'Debt Fund' is explained in detail and with examples in the Trading edition of the Herold Financial Dictionary, which you can get from Amazon in Ebook or Paperback edition.
A Debt Fund refers to an investment pool. This might be either an exchange traded fund or a mutual fund. In it the core assets will be various types of fixed income investments. They could choose to invest in longer term bonds or shorter term ones, money market instruments, securitized products, or even floating rate debt. The debt funds feature lower fee ratios on average than do the comparable equity funds. This is in part because the total management costs prove to be significantly lower for the debt funds than for the equity funds.
The primary objectives for investing in a debt fund will commonly be the generation of income as well as preservation of the original capital. They often consider their performance against a comparable major benchmark as a means of measuring success and judging absolute returns with these debt funds. As such, they will invest in as many promising opportunities as they can find. This might include MIP’s monthly income plans, liquid funds, STP’s short term plans, Gilt funds, and FMP’s fixed maturity plans.
In general, these debt funds will be preferred by those investors who do not want to experience scary high volatility which investing in the stock market easily often can present. It means that such a debt fund will deliver low but steady income as compared to equity funds. Yet the volatility is minor by comparison. Debt funds like these provide a number of advantages.
The tax rules have changed to favor them. Investors will have to stay invested for minimally three years in order to enjoy the advantage of lower taxed longer term capital gains. Those which are redeemed in under three years will be treated as ordinary income for taxable purposes. Debt funds thus become far more tax efficient than even fixed deposits when investors hold them for at least three years. Debt funds will only be taxed at the rate of 20 percent once they are indexed, which is often considerably lower than many investors’ otherwise earned income tax rate.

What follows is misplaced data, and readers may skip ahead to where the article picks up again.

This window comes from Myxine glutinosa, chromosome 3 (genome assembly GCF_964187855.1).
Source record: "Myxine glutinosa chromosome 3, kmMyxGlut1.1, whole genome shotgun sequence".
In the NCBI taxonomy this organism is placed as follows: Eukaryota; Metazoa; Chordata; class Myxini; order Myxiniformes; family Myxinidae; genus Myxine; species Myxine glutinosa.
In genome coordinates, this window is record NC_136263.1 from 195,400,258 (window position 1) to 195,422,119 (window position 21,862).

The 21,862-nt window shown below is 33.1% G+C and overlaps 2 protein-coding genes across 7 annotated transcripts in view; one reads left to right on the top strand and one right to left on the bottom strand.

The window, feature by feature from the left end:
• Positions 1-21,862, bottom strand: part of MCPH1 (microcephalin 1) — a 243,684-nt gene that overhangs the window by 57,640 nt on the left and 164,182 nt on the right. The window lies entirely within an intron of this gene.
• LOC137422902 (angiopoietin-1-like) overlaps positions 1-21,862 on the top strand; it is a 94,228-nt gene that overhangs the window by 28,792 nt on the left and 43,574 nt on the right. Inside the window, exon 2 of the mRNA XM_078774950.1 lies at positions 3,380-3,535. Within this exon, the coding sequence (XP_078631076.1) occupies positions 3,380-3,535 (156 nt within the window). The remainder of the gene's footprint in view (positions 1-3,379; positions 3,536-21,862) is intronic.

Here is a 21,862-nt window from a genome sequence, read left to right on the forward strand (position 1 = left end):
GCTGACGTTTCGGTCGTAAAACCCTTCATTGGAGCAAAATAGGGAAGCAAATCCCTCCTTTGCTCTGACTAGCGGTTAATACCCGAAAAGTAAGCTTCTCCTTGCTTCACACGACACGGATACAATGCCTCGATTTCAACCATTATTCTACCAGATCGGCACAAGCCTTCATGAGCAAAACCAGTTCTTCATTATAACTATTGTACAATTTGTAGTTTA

There is also no tax deduction for debt funds at the source, known as TDS on any and all gains which they realize. The returns also are linked to the market performance though they do not offer corresponding returns. When interest rates rise, they can lose, though it is a remote chance of them losing. The maturity of the various holdings defines the actual volatility of the debt fund. Those funds which mostly hold shorter term bonds will not demonstrate much volatility and will still provide returns that are approximately equal to the prevailing interest rates.
Debt funds also allow individuals to invest in SIP’s. These are the smartest ways to purchase equity or debt funds. With large sums, they can be sunk into a debt fund that will make systematic transfers into the plan or any fund for which an individual opts. Each month, a fixed and predetermined sum will move from the debt fund over to the other funds that the investors selected.
There will also be an exit load on debt funds. This is the tradeoff for vastly greater liquidity than with many competing investments. Individuals are able to withdraw at any point with only a day’s notice. Some of the funds do assess a penalty for leaving in under a preset minimum period. Exit loads range from a reasonable .5 percent on up to a steeper two percent penalty. The minimum holding period is often anywhere from six months on out to as long as two years.